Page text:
Notable Neighbors

June 6, 2022 at 7:07 p.m.
Notable Neighbors
Notable Neighbors

By DEAN LAUX Columnist

A Self-Made Man Who Followed His Dreams
There has been a long-standing argument in the sciences about “nature vs. nurture.” Are our lives shaped more by our environment or by our DNA?  Learning in school and in life is obviously a huge factor, but what about one’s innate ability to learn and develop in the first place?

Psychologists have developed IQ tests to measure that innate ability, focusing primarily on language, logic, mathematics and spatial analysis. Those IQ tests are reliable (i.e., consistent when repeatedly administered), but are they accurate? The answer is, “Not so much.” There is a bias toward language skills in the tests, in that the tests themselves involve language and reading ability. This bias exists in schools as well, where language and reading dominate the classroom.  Unusual nonlinguistic skills may be overlooked.

A classic example of this is Stan Policka, a man who is unusually gifted in spatial analysis. “I’d say I was terrible in school, because I was a slow reader and I lacked interest,” he says. His grades reflected it until seventh grade, when he took his first shop class. It was a revelation to him. “I knew then and there that I wanted to spend my life working with my hands,” he says. His performance was off the charts when it came to assembling or disassembling things – analyzing the whole structure, visualizing easily in three dimensions and understanding the order in which actions had to be taken to solve a problem. He was a genius in hiding.

Stan lived with his sister, two brothers and parents in Muskegon, Michigan when he was growing up. His dad worked at Continental Motors, a company that manufactured aircraft engines. “He was a good worker and took a lot of pride in his work,” Stan says. He also had a house-painting business, and from the age of ten, Stan would be his helper, masking all the windows and electrical outlets. Dad left him to do the job unsupervised, but he made it very plain that “it better be right!” It taught Stan that he had to take responsibility for his work, to be in effect his own boss, a trait he carried with him for the rest of his life.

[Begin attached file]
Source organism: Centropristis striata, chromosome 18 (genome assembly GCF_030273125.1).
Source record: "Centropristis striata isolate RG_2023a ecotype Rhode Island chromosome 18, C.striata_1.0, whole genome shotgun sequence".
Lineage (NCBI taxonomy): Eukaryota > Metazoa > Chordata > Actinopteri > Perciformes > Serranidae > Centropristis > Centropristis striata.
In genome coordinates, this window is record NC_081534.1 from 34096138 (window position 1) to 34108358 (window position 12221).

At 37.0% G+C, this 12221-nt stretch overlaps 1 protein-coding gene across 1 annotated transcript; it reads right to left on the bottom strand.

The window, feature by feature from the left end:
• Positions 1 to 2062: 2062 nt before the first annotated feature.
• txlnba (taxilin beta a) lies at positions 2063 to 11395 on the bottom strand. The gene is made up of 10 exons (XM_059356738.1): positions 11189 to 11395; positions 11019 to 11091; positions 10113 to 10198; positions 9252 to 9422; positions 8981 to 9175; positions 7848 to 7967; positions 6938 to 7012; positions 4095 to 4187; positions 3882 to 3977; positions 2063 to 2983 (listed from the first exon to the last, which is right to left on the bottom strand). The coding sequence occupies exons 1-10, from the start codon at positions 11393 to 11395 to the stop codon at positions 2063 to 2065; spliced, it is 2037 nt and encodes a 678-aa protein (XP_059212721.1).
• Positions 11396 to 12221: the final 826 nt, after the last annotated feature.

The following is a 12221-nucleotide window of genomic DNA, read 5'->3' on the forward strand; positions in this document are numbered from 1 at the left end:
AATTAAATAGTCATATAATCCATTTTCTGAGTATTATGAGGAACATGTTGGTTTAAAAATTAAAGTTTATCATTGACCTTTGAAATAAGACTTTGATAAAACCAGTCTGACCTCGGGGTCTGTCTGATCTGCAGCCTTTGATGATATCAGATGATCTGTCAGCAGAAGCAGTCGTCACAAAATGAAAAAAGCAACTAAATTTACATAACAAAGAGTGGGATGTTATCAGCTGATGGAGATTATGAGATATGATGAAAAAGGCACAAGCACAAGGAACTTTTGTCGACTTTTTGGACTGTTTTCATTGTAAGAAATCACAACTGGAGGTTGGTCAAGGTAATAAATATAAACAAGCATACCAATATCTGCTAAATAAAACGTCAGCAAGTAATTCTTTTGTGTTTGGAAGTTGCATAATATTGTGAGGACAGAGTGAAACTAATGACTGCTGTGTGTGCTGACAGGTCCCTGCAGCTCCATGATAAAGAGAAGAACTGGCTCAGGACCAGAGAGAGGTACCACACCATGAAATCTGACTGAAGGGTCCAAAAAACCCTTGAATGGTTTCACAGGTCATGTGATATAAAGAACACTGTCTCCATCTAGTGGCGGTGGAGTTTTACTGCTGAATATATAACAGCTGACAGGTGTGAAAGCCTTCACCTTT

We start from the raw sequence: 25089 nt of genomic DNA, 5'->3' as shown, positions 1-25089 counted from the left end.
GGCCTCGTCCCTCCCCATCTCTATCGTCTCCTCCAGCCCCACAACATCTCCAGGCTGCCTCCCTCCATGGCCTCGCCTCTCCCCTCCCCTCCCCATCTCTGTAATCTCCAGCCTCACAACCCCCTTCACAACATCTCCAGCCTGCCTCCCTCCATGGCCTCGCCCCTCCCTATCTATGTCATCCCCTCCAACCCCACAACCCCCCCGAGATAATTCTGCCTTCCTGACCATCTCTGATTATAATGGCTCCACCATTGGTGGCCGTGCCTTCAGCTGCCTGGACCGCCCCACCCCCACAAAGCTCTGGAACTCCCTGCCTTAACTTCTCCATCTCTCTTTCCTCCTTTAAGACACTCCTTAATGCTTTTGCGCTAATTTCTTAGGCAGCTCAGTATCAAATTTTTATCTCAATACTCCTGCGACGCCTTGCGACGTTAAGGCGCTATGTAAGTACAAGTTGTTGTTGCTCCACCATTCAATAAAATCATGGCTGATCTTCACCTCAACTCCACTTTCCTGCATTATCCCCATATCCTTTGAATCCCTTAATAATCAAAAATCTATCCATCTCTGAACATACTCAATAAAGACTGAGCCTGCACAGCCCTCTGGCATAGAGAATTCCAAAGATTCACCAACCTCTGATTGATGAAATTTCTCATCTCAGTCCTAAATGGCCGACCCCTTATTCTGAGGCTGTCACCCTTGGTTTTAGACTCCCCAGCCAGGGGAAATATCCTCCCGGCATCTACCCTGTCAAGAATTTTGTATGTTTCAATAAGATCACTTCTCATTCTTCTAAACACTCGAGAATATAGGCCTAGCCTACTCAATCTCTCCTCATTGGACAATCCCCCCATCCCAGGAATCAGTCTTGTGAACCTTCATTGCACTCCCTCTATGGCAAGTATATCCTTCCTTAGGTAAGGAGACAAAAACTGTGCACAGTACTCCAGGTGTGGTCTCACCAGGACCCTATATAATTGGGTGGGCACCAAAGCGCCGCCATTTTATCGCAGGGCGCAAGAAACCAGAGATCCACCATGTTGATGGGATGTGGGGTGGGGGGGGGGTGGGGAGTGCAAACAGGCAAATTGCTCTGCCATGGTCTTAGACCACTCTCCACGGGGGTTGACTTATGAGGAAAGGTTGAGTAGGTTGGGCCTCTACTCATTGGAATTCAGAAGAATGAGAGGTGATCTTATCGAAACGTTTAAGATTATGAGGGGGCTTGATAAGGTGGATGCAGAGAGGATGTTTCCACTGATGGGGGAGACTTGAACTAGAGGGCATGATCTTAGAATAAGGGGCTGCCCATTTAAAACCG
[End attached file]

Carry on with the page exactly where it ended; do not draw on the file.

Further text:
His dad also had another business, repossessing autos, fixing them up and reselling them. Working the second shift at Continental and running two businesses of his own didn’t leave him much time to be with his family. Stan’s role model was his grandfather, a highly skilled tool and die maker in his day. “I spent as much time with him as I could,” Stan recalls, and he learned welding and metal work at an early age, making him the envy of many of his male classmates. During those growing up years he loved making model airplanes and working on auto engines in what spare time he had.

But he was a different breed from his classmates. “In high school I played football, just to be one of the guys, but once I’d make the cut I’d quit.” Why? He had other interests. “I found it more to my advantage, when they were out on the football field, to be behind the bleachers, flirting with some little cutie.” And in 1966, his senior year, he met a little cutie named Cheryl – not behind the stands but in science class – who would become his future wife. “I was at a table in the back row, and there was this very pretty gal two tables in front of me,” he remembers. “After class I asked the teacher if I could sit at the front table. I had a reputation as something of a troublemaker and didn’t take orders well, so he readily agreed to move me up front, where he could keep an eye on me.” After that, Stan spent a lot of time keeping his eyes on Cheryl. “He was very good looking, and the fact that he was a ‘Bad Boy’ attracted me,” Cheryl admits. But actually he was not aggressive, just determined, and not cocky, just self-assured. They went together for four years after that, got married in 1970 and are still going strong after 52 years of marital bliss.